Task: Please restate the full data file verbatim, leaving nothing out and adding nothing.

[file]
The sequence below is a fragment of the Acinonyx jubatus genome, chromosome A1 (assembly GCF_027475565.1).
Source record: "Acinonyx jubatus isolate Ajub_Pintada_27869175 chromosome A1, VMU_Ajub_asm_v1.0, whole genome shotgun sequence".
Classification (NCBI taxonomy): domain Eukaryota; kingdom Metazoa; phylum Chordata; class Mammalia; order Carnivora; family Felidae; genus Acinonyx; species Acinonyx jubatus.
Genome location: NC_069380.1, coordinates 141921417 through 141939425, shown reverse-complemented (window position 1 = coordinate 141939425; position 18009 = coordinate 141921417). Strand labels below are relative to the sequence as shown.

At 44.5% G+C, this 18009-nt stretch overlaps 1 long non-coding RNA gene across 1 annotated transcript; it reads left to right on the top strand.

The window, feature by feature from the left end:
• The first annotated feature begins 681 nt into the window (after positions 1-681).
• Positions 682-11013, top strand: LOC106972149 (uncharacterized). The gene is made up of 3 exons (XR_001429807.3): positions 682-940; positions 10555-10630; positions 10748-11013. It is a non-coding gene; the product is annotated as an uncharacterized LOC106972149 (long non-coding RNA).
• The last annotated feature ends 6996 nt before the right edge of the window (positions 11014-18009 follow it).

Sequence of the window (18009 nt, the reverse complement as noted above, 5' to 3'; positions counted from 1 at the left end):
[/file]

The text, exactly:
The sequence below is a fragment of the Acinonyx jubatus genome, chromosome A1 (assembly GCF_027475565.1).
Source record: "Acinonyx jubatus isolate Ajub_Pintada_27869175 chromosome A1, VMU_Ajub_asm_v1.0, whole genome shotgun sequence".
Classification (NCBI taxonomy): domain Eukaryota; kingdom Metazoa; phylum Chordata; class Mammalia; order Carnivora; family Felidae; genus Acinonyx; species Acinonyx jubatus.
Genome location: NC_069380.1, coordinates 141921417 through 141939425, shown reverse-complemented (window position 1 = coordinate 141939425; position 18009 = coordinate 141921417). Strand labels below are relative to the sequence as shown.

At 44.5% G+C, this 18009-nt stretch overlaps 1 long non-coding RNA gene across 1 annotated transcript; it reads left to right on the top strand.

The window, feature by feature from the left end:
• The first annotated feature begins 681 nt into the window (after positions 1-681).
• Positions 682-11013, top strand: LOC106972149 (uncharacterized). The gene is made up of 3 exons (XR_001429807.3): positions 682-940; positions 10555-10630; positions 10748-11013. It is a non-coding gene; the product is annotated as an uncharacterized LOC106972149 (long non-coding RNA).
• The last annotated feature ends 6996 nt before the right edge of the window (positions 11014-18009 follow it).

Sequence of the window (18009 nt, the reverse complement as noted above, 5' to 3'; positions counted from 1 at the left end):